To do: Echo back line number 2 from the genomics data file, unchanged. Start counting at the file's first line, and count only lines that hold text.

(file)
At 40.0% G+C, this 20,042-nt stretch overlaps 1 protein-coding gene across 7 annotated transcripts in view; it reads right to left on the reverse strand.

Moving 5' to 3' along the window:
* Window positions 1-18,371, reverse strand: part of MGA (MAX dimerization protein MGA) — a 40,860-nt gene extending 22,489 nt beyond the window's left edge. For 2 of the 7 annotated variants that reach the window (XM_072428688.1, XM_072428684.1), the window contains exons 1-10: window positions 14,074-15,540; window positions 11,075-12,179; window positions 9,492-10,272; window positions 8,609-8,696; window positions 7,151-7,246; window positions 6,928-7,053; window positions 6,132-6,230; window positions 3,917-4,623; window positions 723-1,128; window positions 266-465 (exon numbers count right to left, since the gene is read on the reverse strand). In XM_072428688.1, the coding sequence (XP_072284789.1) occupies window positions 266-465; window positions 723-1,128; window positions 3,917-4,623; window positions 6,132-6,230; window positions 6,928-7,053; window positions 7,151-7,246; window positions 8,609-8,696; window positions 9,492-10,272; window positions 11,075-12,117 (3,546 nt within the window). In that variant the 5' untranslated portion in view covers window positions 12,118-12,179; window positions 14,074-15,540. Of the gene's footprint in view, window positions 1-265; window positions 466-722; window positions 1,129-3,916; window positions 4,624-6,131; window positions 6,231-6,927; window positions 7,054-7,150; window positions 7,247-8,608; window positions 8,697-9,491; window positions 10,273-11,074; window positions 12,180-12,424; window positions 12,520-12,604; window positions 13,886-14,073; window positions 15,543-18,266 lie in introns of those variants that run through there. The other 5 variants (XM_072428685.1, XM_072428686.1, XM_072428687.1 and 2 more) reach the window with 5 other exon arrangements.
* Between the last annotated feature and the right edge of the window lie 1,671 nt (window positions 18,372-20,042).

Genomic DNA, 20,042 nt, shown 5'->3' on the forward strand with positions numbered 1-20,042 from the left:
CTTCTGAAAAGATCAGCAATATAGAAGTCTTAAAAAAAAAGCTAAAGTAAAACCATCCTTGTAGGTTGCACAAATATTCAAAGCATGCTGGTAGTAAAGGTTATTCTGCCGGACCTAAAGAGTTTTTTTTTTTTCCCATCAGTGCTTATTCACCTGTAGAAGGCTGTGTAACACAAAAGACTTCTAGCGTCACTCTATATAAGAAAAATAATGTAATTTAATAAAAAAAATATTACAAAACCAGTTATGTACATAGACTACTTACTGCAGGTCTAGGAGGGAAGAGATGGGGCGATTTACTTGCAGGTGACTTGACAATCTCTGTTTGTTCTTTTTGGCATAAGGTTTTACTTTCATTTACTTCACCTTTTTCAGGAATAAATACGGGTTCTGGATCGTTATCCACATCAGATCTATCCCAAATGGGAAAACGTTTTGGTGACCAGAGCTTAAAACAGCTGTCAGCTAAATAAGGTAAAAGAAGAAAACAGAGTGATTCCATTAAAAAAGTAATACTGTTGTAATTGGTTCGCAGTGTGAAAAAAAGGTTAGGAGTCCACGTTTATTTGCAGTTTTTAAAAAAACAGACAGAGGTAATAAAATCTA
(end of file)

Moving 5' to 3' along the window: